“This must be the most demanding and exciting group of the decade. I am proud to have been part of it,” says Ingrid Ihme, head of Telenor Open Mind, and one of the seven people chosen to sit in the Minister of Labour and Social Affairs’ Expert group which has been assessing possible changes to Norway’s Labour and Welfare Administration, NAV.
The work has been delivered: A NAV with new possibilities, better users meetings, increased scope for action and closer to the labour market. That is the title of the Expert group’s final report dated April 2015.
The title goes to the core of what Ingrid Ihme identifies as the Expert group’s main message: NAV needs to be better aimed at the labour market, NAV offices need more authority and users need better help.
I visit her at home. As I ring the bell for the second time, the front door opens and there she is. Only just home from work she leads me smilingly into her private rooms, a warm and cosy place in the middle of a modern block of flats in the centre of Oslo. We sit down at the dining table in a big, open space kitchen and living room, she serves coffee and chocolate and I turn on my tape recorder.
“I won’t forget when the telephone rang.” I can almost see how her heart skips a beat as she tells me:
“Luckily I had just been reading about the group when the telephone rang and a man saying he was a state secretary at the Ministry of Labour and Social Affairs asked me if I would like to be a member of the Expert group.
“I just answered yes immediately. I just felt I could not turn this assignment down.”
This is how she became one of six members in what the Minister of Labour and Social Affairs Robert Eriksson now calls the Vågeng commission — named after the group’s leader, Sigrun Vågeng, the Director General of Norway’s National Institute for Consumer Research. After one year of hard work, Ingrid Ihme is overwhelmed not only by her own contribution, “it has been like having to full-time jobs”, but the entire group’s work capacity. Not least is she impressed by Sigrun Vågeng who she calls a clear and competent leader.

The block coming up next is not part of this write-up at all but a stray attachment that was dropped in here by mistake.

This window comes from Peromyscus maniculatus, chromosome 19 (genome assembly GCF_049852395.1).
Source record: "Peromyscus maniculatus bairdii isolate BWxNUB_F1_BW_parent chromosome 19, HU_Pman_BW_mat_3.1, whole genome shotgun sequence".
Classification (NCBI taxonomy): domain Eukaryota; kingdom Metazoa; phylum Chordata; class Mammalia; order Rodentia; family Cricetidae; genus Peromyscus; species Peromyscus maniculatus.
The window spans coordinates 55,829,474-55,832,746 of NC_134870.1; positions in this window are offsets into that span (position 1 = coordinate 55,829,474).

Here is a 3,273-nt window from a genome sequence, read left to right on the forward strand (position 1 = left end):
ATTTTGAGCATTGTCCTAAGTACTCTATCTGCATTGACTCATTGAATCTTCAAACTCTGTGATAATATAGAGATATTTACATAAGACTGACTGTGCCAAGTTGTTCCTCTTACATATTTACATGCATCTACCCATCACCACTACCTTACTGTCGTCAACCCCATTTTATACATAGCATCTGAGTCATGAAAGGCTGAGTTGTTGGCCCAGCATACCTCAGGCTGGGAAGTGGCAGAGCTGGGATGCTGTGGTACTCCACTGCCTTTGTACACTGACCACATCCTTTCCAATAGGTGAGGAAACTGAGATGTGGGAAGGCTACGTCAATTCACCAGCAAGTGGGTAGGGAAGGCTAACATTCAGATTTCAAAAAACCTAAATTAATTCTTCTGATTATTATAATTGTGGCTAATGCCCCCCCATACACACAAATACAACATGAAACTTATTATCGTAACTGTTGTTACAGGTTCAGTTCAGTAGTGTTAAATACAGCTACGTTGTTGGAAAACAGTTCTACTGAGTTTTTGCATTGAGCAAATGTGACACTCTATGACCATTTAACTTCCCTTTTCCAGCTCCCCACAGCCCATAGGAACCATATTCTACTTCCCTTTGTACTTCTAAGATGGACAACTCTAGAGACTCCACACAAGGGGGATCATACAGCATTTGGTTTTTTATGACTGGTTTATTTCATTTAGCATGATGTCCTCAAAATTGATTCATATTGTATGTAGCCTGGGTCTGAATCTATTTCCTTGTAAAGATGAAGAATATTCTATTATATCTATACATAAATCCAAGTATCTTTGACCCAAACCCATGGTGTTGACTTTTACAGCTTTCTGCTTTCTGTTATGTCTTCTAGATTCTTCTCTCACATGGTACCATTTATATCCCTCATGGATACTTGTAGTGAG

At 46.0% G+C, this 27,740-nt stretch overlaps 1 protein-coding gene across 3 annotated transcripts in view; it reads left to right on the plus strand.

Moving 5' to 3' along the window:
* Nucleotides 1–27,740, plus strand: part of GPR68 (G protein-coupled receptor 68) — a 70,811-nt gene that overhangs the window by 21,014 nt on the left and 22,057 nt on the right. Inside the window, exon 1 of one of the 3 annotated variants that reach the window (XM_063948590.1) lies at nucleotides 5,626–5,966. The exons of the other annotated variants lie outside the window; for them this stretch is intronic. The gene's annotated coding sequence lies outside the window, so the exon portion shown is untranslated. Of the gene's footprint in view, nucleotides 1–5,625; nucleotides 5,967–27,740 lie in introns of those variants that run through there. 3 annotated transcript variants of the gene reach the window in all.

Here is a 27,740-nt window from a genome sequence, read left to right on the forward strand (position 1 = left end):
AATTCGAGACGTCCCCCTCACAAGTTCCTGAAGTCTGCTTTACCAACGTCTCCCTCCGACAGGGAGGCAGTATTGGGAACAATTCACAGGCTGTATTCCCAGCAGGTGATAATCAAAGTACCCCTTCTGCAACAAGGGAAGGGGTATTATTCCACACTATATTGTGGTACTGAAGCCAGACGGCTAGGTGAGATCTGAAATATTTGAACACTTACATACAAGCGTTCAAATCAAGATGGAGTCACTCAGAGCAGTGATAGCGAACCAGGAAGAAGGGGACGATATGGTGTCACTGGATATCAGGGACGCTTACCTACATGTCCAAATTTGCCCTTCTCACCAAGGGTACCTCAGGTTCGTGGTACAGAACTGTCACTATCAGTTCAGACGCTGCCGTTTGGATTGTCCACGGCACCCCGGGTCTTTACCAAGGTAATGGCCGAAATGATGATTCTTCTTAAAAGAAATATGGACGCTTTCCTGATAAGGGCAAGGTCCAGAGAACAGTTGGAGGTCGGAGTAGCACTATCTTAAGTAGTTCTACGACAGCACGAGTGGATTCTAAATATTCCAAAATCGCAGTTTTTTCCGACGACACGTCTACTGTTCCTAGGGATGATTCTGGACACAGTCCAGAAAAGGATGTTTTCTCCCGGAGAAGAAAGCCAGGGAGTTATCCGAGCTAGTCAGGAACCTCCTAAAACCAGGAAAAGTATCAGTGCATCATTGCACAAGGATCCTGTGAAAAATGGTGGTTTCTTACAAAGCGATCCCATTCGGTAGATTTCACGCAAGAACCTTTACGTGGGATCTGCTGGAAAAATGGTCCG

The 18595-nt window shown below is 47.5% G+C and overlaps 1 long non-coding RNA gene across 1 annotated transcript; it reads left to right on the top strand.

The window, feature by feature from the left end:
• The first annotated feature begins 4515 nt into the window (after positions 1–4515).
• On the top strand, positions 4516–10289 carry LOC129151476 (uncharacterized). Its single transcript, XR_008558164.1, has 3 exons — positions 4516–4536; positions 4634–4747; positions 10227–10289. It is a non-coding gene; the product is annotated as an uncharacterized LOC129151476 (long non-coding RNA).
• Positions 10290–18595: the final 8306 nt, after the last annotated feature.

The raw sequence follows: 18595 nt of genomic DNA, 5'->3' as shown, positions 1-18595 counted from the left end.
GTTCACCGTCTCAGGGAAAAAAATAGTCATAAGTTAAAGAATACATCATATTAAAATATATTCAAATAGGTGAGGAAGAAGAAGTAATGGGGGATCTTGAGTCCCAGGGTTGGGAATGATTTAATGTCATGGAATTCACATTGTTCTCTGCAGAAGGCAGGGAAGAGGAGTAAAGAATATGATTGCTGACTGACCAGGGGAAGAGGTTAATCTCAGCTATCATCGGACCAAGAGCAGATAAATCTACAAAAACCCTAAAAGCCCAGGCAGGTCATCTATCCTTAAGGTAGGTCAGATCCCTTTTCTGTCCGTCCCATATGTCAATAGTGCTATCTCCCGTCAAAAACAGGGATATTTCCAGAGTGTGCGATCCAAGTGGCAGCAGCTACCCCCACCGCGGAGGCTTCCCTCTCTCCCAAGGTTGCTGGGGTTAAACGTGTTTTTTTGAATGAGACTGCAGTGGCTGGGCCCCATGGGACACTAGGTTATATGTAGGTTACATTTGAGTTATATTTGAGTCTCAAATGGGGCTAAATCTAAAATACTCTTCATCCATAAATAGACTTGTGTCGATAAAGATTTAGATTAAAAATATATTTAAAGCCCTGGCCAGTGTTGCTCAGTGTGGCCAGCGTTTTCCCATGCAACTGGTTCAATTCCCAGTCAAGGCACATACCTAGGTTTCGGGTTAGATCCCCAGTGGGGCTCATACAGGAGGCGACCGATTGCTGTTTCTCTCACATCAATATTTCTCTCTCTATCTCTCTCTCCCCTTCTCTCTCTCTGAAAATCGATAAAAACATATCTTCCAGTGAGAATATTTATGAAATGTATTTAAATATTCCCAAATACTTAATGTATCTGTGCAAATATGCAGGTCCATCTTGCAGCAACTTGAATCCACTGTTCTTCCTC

Ingrid Ihme was not asked to participate by coincidence, of course. Telenor Open Mind, where she is the director, is a successful work training programme for people with impaired work abilities. In 2006 Ihme asked researchers from SINTEF Health to evaluate the programme, and the conclusion was that it had succeeded in reaching its main goal of being a launch pad into society for people with impaired work abilities. Since then the programme has developed to include Telenor Integration, which provides internships for job seekers with immigrant backgrounds with high relevant skills.
“I was no expert, but now I should be able to get a master’s degree in NAV,” says Ingrid Ihme. She does not try to downplay her own competence as a NAV user, that she used to receive NAV support, and that Open Mind is also supported by NAV and cooperates with NAV Working Life Centre.
Ingrid Ihme was herself a participant at Telenor Open Mind’s first programme in 1996. When she finished her two year education she was made director for the programme. Open Mind has 25 participants at any one time. Five new ones are accepted each semester. Initially the programme helped people with physical impairments, now it involves more people with psychological problems. Telenor Integration has the same number of participants. The programme has been exported to several countries; Telenor Open Mind can now be found in Bulgaria, India, Pakistan and Sweden. There is also a branch in Kristiansand in Norway.
“It has been so much work, so much to read up on, and so challenging,” says Ingrid Ihme about the work in the Expert group.
“The mandate was so broad that it took a lot of time to find out about things and to understand the NAV system. Luckily the Expert group had a broad composition with people with completely different skills sets.”